The spokesman for the Liberia National Police (LNP), Sam Collins, has described reports of well poisoning in communities across the country as “false, misleading and lacking in substance”.
Speaking Wednesday to the Daily Observer on Center Street, the police spokesman said, the LNP was running out of patience with people demonstrating and throwing stones at LNP officers.
According to him, the police officers were open to the public providing evidence of individuals engaged in poisoning wells to destroy peaceful citizens’ lives.
He condemned the action by residents of communities who were using stones to solve the problem and called on them to desist from throwing stones as a way of engaging the police and alleged criminals.
According to the LNP spokesman, the angry mobs that attacked the officers of the LNP on Center Street destroyed the windshield of an LNP vehicle and stoned some of the officers that were assigned to put the situation under control.
“LNP would like to challenge anyone in this community and other parts of Liberia to provide evidence of anyone putting poison into wells. Since we received this rumor, we have gathered no evidence from the public, community or individuals but the public continues to provide false information.”
“Our officers came to put the situation under control but were attacked by the same people in the community who run to the police for safety,” Mr. Collins alleged.
He claimed that the well in question is currently being used by residents of the community, which he described as a clear indication of the "false and misleading information" coming from the public.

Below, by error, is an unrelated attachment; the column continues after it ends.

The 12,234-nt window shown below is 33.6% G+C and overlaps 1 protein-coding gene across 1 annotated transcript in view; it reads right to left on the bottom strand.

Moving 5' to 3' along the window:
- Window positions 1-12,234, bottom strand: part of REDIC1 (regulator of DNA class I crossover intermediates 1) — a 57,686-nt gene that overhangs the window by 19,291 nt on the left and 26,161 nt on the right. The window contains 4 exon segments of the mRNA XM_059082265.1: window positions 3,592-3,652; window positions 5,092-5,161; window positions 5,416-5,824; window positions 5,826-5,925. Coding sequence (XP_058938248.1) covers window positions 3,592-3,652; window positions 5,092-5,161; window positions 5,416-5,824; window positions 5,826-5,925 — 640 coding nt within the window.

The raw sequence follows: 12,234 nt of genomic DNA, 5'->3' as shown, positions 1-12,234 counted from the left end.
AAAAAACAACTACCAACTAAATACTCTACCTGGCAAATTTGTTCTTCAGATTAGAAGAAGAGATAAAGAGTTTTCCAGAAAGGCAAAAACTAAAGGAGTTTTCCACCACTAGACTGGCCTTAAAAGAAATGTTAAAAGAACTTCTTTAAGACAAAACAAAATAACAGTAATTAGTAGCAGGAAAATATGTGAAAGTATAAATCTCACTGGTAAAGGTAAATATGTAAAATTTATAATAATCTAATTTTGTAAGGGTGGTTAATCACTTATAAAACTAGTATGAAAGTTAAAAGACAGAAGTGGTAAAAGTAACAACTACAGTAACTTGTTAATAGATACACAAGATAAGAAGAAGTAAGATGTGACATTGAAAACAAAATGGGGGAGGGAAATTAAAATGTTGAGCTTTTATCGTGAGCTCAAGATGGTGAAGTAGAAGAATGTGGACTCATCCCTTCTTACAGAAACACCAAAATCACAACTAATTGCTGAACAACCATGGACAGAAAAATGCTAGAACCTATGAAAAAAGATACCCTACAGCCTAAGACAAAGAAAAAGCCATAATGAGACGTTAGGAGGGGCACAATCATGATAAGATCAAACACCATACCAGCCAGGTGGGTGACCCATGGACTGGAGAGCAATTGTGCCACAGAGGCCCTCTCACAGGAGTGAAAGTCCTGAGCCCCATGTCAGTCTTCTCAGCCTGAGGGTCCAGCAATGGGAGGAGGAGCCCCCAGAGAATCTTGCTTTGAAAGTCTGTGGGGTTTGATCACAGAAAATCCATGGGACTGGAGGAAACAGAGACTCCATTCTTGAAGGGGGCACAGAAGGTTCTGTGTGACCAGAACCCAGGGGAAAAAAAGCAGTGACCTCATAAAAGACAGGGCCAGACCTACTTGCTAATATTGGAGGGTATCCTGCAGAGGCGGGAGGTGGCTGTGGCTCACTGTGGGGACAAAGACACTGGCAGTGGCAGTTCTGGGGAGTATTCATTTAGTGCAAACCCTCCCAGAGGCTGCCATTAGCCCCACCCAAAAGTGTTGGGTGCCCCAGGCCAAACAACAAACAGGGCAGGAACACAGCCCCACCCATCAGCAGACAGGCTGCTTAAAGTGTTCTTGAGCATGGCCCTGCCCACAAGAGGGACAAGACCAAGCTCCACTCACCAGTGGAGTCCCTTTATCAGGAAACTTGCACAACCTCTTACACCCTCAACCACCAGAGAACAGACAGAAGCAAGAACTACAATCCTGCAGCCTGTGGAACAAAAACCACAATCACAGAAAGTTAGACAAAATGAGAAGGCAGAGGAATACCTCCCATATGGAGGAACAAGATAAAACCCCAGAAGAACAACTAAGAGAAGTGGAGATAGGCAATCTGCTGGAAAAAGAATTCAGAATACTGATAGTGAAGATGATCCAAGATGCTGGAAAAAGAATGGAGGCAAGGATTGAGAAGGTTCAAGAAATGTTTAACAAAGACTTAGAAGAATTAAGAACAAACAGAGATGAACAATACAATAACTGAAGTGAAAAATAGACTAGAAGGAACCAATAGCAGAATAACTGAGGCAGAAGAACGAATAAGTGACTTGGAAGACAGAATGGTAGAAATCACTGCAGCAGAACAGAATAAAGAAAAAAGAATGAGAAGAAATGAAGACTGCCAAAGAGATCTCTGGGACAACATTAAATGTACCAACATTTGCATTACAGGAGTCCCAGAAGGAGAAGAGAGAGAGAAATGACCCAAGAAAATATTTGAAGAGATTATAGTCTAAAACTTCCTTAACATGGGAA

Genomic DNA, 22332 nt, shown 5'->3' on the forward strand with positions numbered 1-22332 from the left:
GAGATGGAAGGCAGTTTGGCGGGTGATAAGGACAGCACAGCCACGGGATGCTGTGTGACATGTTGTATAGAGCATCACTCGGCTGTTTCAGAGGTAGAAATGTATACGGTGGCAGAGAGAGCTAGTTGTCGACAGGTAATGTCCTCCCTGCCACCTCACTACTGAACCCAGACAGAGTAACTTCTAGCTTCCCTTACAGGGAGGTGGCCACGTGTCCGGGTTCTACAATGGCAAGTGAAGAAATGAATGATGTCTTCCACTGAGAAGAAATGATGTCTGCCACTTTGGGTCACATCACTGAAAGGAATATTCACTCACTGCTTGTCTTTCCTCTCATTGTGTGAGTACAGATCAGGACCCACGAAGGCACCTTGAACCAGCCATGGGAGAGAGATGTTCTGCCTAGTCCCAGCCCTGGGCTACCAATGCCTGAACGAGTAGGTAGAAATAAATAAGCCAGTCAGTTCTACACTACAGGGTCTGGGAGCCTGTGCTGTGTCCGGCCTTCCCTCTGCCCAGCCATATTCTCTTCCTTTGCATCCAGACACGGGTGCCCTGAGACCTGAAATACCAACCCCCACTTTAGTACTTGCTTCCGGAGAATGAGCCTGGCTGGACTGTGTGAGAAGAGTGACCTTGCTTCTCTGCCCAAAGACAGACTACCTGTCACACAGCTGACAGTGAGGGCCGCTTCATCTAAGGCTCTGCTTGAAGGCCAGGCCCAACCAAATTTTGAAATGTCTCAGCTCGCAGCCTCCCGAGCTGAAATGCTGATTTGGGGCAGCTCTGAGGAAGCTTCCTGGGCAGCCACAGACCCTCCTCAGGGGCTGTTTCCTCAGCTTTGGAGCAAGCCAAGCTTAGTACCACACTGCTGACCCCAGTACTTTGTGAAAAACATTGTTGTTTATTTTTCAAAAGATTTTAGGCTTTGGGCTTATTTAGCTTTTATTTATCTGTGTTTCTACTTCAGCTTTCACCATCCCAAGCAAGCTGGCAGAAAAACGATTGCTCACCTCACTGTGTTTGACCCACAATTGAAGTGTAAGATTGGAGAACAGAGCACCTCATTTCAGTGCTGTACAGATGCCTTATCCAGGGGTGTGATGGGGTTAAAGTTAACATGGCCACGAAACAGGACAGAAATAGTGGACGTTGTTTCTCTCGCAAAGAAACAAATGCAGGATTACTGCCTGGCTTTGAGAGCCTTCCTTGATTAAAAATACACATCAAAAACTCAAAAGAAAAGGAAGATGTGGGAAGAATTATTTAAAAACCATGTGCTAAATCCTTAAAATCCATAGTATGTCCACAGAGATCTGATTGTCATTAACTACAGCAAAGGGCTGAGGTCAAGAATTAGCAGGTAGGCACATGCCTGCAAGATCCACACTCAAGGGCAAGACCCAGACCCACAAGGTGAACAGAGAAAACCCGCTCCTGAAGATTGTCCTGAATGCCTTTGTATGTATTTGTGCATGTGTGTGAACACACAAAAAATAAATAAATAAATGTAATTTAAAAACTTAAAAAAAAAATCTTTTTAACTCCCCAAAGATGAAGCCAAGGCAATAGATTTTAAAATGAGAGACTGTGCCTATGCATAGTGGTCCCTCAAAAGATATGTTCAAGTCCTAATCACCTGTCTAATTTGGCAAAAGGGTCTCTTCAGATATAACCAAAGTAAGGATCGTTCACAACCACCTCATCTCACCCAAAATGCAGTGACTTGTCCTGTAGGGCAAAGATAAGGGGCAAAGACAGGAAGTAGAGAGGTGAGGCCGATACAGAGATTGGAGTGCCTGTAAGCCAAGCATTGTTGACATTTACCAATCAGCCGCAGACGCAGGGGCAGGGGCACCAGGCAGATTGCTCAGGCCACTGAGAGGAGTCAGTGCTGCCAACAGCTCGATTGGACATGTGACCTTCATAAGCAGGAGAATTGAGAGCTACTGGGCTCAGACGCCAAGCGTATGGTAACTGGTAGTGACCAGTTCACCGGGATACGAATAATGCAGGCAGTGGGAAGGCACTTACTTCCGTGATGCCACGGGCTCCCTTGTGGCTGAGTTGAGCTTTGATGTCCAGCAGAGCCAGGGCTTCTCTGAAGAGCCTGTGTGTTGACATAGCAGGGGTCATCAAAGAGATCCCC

He said people were endangering the lives of others by spreading false information and rumors that have the propensity to create additional stress and confusion for the nation already plagued with the Ebola epidemic.
According to Mr. Collins, it is time for communities to focus on preventing the deadly Ebola virus in the country and taking the necessary protective measures in order to save lives.
“Instead of endangering other people through rumors and false information, I want to advise those involved to be careful of how they carry out these violent acts in peaceful communities.
He disclosed that the LNP was doing a water test in the Schieffelin community where a sample of the water will be taken to the University of Liberia campus for the testing. The public will be provided with the results. But he insisted that LNP has not seen any substance in the allegations as insinuated by the public.
Those in custody of the police were only being protected by the LNP, as communities were determined to mob them. Only one person so far was undergoing police investigation, he said.
The Observer, however, obtained photos of the alleged perpetrator arrested in Schieffelin, the dead dog on which the poison was allegedly tested and the paraphernalia he is said to have used.
On Tuesday, August 5th, the Observer reported another story in which community residents said that around 4 a.m. Monday morning, they saw two armed men approach their well. The men allegedly made a small opening in the side of the well covering and used a syringe to insert a substance into the well.
Apparently, across the country, the modus operandi is uniformed — the use of syringes and chemicals.
The State broadcaster, ELBC, which originally broadcast the story about the alleged well poisoning in Schieffelin, and then backed away from it, reported at 7 p.m. this evening (Thursday, August 7, 2014) that several investigations were ongoing in Ganta relating to alleged well poisoning.
Upon being accosted by the community, the Schieffelin poisoner reportedly confessed at the scene that at least 250 men had been trained and dispersed across the country.
It is unlikely that communities across the country would simultaneously make up "false and misleading" stories about people poisoning wells.
It is also unclear, however, with the increasing number of reports and some evidence available, what interest police would have in covering up the story.